“California,” she says finally, less a response to the man than an affirmation of intent.

“You don’t say!” says the man. He seems impressed. “California’s a long ways away for a little girl.”

Ammu is momentarily disconcerted. She has no ticket for anywhere, or (the thought strikes her now, dismays her) the money for one, or even for a sandwich. She thinks of the sleepover at Jenny’s, and wonders if her mother has telephoned Jenny’s parents to check on Ammu’s whereabouts after her clarinet lesson. Perhaps her watch can be bartered for money. A gold-trimmed watch, a present from her father. She doesn’t really need to know the time anyway. Who will buy her watch? Ammu looks around.

Someone new has entered the bus depot. An African-American man with a straw hat over a scarred face, two jagged lines reaching up his cheek like branches. His large canvas pants are pulled up to his waist with braids of metal, and around his neck hangs a thick silver chain. The old ladies stiffen immediately. The African-American man ignores them.

The old ladies turn back to their magazine, busily a-twitter.

“James thinks it’s cold in Buffalo, but I think the summers are lovely there.” Bonnet-lady is definite about this.

“Never been to Buffalo,” says the beige dress. “Though Niagara Falls, that’s lovely for sure.”

Maybe these old ladies have just met, are not old friends, possibly not Mennonites, just wayfarers wrapped up warmly for a long bus journey, just biding time.

The bluejean man hums softly, tracing the path of his invisible spider up his shirt and into a pulse in his throat. Ammu can barely hear him, but she suspects that what he’s mumbling isn’t good. He begins singing, a rhymeless song with the Word in it, the word that describes other people not like you. The word for black people. She’s heard it before. Once it was yelled out at her by someone in a speeding car as she got off the school bus. Then the car careened back, and a crewcut teenager stuck his head out of the window. “Dot Head!” he shouted, with a connoisseur’s need for accuracy.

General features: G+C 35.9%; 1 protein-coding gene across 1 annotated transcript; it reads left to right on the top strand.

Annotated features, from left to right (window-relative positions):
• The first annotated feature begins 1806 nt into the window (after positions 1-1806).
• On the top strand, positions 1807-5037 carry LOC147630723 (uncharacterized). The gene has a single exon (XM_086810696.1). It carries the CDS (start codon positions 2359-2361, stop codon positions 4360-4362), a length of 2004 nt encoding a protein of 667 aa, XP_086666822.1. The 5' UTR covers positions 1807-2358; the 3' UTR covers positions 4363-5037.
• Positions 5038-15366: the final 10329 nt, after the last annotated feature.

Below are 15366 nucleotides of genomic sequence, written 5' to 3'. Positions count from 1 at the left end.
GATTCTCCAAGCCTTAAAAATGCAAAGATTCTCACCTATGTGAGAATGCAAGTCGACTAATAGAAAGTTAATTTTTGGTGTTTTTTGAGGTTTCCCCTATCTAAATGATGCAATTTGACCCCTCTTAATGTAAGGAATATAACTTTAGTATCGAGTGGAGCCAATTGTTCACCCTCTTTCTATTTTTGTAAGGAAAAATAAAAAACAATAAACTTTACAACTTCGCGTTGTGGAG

Her mother waved the incident away. Just clueless people, she’d said, as if they were objects of pity, as if they live under the earth in another dimension. Way beyond uncouth. Ammu is hearing the word again now.

The man with the silver chain has not heard the word or merely chosen to ignore it. His attention is drawn to a medley of noises emanating from the cavernous door behind him, a darkened shell from which things seem to emerge like apparitions. A child has entered the bus depot, a girl possibly five years old, tap dancing her way toward the new arrival. An elf in a belted gingham sundress, bobby socks and spotless white Keds. She has a red ribbon in her curly brown hair and a fetching frown on her face. Her eyes are alert with anticipation.

“I wants candy,” announces the child as if there are no two ways about it. She pulls at her ribbon.

The bonnet-lady is transfixed by the dancing child. “A child shall lead us,” she murmurs.

“A dear little lamb,” agrees beige-dress. “The blood of innocents saves us. It washes our robes and make them white.”

“Amen,” they say together.

The man next to Ammu has also seen the child enter the depot and now sings louder. He may be insane. This is a new and unsettling thought for Ammu, and the shadows in the depot are beginning to look strange, stretching out across the room in long fingers. The room’s three bulbs pool light randomly as if on whim.

“Ain’t no candy here.” Astonishingly, the new arrival seems to be this girl’s father.